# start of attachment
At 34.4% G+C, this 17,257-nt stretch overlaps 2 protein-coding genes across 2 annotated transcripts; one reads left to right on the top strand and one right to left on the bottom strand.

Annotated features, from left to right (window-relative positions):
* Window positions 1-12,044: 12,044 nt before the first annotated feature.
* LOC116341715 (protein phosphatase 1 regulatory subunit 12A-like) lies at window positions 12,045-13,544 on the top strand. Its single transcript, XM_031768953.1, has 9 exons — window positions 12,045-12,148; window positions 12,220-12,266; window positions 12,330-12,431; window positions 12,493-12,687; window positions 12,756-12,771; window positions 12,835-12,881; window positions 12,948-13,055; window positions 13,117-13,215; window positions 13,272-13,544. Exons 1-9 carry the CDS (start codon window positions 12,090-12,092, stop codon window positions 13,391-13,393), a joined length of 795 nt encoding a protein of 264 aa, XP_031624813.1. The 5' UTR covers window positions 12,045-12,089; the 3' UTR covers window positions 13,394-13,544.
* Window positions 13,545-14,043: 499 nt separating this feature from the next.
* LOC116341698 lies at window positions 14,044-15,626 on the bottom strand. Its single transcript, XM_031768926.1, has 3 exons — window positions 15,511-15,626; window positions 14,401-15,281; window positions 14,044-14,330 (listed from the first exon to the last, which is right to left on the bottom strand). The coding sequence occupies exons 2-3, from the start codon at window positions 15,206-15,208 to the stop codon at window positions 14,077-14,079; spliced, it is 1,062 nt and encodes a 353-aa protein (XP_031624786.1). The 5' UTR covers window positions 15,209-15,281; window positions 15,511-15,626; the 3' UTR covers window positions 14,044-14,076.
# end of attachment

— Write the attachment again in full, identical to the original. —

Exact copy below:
At 34.4% G+C, this 17,257-nt stretch overlaps 2 protein-coding genes across 2 annotated transcripts; one reads left to right on the top strand and one right to left on the bottom strand.

Annotated features, from left to right (window-relative positions):
* Window positions 1-12,044: 12,044 nt before the first annotated feature.
* LOC116341715 (protein phosphatase 1 regulatory subunit 12A-like) lies at window positions 12,045-13,544 on the top strand. Its single transcript, XM_031768953.1, has 9 exons — window positions 12,045-12,148; window positions 12,220-12,266; window positions 12,330-12,431; window positions 12,493-12,687; window positions 12,756-12,771; window positions 12,835-12,881; window positions 12,948-13,055; window positions 13,117-13,215; window positions 13,272-13,544. Exons 1-9 carry the CDS (start codon window positions 12,090-12,092, stop codon window positions 13,391-13,393), a joined length of 795 nt encoding a protein of 264 aa, XP_031624813.1. The 5' UTR covers window positions 12,045-12,089; the 3' UTR covers window positions 13,394-13,544.
* Window positions 13,545-14,043: 499 nt separating this feature from the next.
* LOC116341698 lies at window positions 14,044-15,626 on the bottom strand. Its single transcript, XM_031768926.1, has 3 exons — window positions 15,511-15,626; window positions 14,401-15,281; window positions 14,044-14,330 (listed from the first exon to the last, which is right to left on the bottom strand). The coding sequence occupies exons 2-3, from the start codon at window positions 15,206-15,208 to the stop codon at window positions 14,077-14,079; spliced, it is 1,062 nt and encodes a 353-aa protein (XP_031624786.1). The 5' UTR covers window positions 15,209-15,281; window positions 15,511-15,626; the 3' UTR covers window positions 14,044-14,076.